Beef Wellington is an iconic British dish that lends itself well to a wild game adaptation. In fact, plenty of you will probably prefer the venison Wellington you’re about to learn how to make, and that’s a good thing.
In the traditional recipe, a beef tenderloin is covered in duxelles (basically sauteed mushrooms and onions), then wrapped in salty prosciutto (or parma ham as the Brits call it), and it’s all sealed in a layer of pastry dough. It’s then baked till the meat is perfectly cooked on the inside and the pastry is golden brown on the outside.
But you don’t need to be royalty or know fancy culinary terminology to appreciate what is basically a log-shaped steak pie. For us lowly peasants with a few of the king’s deer in our freezer, a venison Wellington is a great way to class up your kingdom, or queendom, or whatever you’ve got going on.
While you can make a venison Wellington with the inner tenderloins, a piece of backstrap is a better choice because it will hold a better “log” shape and cook more evenly. You can also stuff the Wellington with whatever else you want. Fillings like liver pâte, bacon, prosciutto, sauteed greens, or cheese are often used.
Whatever you use, it’s crucial to remove as much moisture as possible, or the pastry layer won’t cook properly and will come out soggy instead of flaky. That means, if you’re going to add garlicky spinach or if you want to wrap the loin with bacon, you need to partially cook it first.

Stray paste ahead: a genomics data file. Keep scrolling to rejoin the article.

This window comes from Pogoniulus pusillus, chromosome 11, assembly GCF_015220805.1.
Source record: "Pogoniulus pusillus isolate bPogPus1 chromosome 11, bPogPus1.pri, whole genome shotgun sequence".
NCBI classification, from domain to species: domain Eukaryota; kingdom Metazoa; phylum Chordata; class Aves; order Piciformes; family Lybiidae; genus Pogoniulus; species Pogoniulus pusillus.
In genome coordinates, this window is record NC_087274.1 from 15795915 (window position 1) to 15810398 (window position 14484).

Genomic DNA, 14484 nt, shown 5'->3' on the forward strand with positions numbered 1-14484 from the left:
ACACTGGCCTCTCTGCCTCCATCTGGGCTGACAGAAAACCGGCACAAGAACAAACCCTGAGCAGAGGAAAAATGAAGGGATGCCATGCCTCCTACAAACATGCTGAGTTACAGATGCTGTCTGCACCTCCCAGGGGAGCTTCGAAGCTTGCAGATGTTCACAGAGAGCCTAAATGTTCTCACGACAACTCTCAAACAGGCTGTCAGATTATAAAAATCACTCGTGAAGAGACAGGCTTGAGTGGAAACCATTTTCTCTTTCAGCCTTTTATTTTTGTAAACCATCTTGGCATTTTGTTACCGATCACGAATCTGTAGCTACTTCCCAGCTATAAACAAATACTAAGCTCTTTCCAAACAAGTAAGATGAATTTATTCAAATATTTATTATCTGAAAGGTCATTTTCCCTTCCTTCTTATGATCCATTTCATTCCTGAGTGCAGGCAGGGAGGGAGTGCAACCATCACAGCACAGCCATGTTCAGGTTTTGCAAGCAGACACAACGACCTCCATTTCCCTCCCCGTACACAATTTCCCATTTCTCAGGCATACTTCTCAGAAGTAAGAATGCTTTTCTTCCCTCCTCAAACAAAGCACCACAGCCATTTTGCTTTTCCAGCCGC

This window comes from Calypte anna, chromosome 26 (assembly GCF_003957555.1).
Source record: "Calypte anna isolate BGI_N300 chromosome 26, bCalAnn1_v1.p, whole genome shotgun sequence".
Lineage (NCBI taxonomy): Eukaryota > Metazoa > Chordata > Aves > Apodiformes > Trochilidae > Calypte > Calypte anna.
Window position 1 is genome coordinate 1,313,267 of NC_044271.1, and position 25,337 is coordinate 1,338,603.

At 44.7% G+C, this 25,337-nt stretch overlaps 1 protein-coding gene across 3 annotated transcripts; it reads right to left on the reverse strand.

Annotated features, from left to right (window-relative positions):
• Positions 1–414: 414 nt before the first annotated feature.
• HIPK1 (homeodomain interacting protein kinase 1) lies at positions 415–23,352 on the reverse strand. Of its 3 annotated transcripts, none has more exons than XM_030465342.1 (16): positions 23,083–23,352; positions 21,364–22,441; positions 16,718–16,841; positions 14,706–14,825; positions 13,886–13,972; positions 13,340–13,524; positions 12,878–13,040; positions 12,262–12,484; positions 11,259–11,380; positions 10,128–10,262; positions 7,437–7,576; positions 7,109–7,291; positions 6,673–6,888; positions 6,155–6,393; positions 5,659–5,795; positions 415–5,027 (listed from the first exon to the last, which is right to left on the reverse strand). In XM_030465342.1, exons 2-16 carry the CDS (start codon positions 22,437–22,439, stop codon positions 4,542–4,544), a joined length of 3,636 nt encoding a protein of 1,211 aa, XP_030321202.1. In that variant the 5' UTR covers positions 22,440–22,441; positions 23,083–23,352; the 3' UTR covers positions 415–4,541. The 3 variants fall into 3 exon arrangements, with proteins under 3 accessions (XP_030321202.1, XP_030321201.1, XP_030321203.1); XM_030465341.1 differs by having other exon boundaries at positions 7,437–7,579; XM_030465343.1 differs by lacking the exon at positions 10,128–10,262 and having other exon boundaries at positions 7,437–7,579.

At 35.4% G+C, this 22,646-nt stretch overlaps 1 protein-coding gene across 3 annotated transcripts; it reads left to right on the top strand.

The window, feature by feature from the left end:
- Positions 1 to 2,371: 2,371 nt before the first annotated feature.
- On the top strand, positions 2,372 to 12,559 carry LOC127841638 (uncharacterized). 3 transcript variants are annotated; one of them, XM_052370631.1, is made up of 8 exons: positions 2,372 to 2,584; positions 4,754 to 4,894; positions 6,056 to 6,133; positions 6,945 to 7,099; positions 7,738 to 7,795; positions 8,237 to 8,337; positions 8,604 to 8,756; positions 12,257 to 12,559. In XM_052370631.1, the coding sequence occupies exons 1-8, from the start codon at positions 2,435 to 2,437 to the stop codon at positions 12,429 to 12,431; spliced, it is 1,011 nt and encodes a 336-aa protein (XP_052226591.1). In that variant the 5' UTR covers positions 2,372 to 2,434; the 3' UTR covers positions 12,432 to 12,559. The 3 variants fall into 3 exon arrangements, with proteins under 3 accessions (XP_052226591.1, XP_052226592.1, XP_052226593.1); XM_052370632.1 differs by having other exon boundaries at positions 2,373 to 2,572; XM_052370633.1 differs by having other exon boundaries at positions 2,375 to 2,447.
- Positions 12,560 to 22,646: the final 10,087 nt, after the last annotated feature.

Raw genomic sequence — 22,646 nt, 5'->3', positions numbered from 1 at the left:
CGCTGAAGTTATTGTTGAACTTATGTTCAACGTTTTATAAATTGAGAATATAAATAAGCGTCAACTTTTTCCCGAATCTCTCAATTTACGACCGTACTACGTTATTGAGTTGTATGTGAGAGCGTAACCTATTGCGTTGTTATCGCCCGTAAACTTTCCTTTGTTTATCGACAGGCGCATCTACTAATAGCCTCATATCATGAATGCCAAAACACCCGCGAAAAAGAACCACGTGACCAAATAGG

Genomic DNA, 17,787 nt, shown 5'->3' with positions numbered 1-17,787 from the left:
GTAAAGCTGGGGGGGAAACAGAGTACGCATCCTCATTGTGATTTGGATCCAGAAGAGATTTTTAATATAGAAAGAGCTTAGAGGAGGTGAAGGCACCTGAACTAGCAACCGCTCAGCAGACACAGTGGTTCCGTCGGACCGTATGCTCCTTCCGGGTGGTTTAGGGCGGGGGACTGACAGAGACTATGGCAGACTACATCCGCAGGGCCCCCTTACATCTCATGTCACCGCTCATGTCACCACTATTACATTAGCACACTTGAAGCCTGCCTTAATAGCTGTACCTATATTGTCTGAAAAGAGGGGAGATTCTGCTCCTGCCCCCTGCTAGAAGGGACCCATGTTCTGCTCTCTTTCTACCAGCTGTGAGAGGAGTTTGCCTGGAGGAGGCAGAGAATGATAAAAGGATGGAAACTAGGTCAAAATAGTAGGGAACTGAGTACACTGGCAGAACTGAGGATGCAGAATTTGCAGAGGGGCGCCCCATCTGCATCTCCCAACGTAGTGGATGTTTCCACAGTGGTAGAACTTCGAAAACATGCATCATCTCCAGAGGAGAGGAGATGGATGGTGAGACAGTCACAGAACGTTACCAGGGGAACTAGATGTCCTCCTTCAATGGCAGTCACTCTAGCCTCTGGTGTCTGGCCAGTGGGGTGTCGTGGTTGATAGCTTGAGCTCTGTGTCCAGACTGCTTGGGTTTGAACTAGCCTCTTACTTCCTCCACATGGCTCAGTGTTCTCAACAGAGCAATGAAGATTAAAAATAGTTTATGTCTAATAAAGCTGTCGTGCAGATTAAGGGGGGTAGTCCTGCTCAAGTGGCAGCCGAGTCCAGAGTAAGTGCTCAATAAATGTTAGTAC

Wellington is a great recipe to pull out on special occasions or when you want to impress. Because of the work involved, it’s not the type of thing you’re likely going to make too often; at the same time, nothing about it is particularly difficult. This dish merely requires some attention to detail and patience between steps to pull it off perfectly. There are also a lot of necessary hurry-up-and-wait steps that ensure the shape of the Wellington withstands the cooking process, so prepare to be patient.
If you don’t care much about how your Wellington looks in the end, you can skip or shortcut some of the wrapping and chilling steps. Just know, it’s not going to be as tight and symmetrical or as pretty as if you did, and a big reason for making a Wellington in the first place is the presentation.
I used to sneer at venison Wellingtons thinking they were overhyped and that I’d rather eat all the ingredients separately than go through the additional work just for a little aesthetic flair. But the truth is, the extra effort and flair make it special, and it tells those you make it for that they are worth the work.